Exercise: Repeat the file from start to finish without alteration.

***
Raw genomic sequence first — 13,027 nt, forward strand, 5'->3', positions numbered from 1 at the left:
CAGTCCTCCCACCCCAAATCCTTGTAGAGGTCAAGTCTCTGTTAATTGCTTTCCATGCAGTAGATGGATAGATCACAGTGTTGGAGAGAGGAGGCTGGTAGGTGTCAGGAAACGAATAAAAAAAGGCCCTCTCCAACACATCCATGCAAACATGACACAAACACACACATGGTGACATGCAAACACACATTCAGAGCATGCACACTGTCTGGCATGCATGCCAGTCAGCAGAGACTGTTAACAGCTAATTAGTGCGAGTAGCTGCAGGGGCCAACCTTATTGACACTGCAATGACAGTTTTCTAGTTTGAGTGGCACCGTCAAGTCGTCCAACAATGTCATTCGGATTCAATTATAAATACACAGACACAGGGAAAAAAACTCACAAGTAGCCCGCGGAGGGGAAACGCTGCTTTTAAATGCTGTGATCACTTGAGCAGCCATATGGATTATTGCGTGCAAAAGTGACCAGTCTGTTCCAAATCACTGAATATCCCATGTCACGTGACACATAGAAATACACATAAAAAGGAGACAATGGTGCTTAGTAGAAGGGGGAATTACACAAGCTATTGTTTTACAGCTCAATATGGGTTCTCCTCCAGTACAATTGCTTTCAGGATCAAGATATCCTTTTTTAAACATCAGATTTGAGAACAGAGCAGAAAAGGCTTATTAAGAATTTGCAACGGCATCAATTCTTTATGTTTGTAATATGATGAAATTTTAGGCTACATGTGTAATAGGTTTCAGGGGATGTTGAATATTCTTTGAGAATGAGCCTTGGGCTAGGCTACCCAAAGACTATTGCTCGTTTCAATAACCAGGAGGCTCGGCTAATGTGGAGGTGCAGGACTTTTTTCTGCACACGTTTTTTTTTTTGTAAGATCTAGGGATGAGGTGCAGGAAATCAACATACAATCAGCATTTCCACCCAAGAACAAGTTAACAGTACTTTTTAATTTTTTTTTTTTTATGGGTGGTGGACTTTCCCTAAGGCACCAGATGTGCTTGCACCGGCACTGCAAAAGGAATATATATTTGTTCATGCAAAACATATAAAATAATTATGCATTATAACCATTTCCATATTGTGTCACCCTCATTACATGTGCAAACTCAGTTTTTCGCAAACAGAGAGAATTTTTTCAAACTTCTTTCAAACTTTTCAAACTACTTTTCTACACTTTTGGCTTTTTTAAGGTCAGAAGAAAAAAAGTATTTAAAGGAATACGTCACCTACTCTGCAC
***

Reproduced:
Raw genomic sequence first — 13,027 nt, forward strand, 5'->3', positions numbered from 1 at the left:
CAGTCCTCCCACCCCAAATCCTTGTAGAGGTCAAGTCTCTGTTAATTGCTTTCCATGCAGTAGATGGATAGATCACAGTGTTGGAGAGAGGAGGCTGGTAGGTGTCAGGAAACGAATAAAAAAAGGCCCTCTCCAACACATCCATGCAAACATGACACAAACACACACATGGTGACATGCAAACACACATTCAGAGCATGCACACTGTCTGGCATGCATGCCAGTCAGCAGAGACTGTTAACAGCTAATTAGTGCGAGTAGCTGCAGGGGCCAACCTTATTGACACTGCAATGACAGTTTTCTAGTTTGAGTGGCACCGTCAAGTCGTCCAACAATGTCATTCGGATTCAATTATAAATACACAGACACAGGGAAAAAAACTCACAAGTAGCCCGCGGAGGGGAAACGCTGCTTTTAAATGCTGTGATCACTTGAGCAGCCATATGGATTATTGCGTGCAAAAGTGACCAGTCTGTTCCAAATCACTGAATATCCCATGTCACGTGACACATAGAAATACACATAAAAAGGAGACAATGGTGCTTAGTAGAAGGGGGAATTACACAAGCTATTGTTTTACAGCTCAATATGGGTTCTCCTCCAGTACAATTGCTTTCAGGATCAAGATATCCTTTTTTAAACATCAGATTTGAGAACAGAGCAGAAAAGGCTTATTAAGAATTTGCAACGGCATCAATTCTTTATGTTTGTAATATGATGAAATTTTAGGCTACATGTGTAATAGGTTTCAGGGGATGTTGAATATTCTTTGAGAATGAGCCTTGGGCTAGGCTACCCAAAGACTATTGCTCGTTTCAATAACCAGGAGGCTCGGCTAATGTGGAGGTGCAGGACTTTTTTCTGCACACGTTTTTTTTTTTGTAAGATCTAGGGATGAGGTGCAGGAAATCAACATACAATCAGCATTTCCACCCAAGAACAAGTTAACAGTACTTTTTAATTTTTTTTTTTTTATGGGTGGTGGACTTTCCCTAAGGCACCAGATGTGCTTGCACCGGCACTGCAAAAGGAATATATATTTGTTCATGCAAAACATATAAAATAATTATGCATTATAACCATTTCCATATTGTGTCACCCTCATTACATGTGCAAACTCAGTTTTTCGCAAACAGAGAGAATTTTTTCAAACTTCTTTCAAACTTTTCAAACTACTTTTCTACACTTTTGGCTTTTTTAAGGTCAGAAGAAAAAAAGTATTTAAAGGAATACGTCACCTACTCTGCAC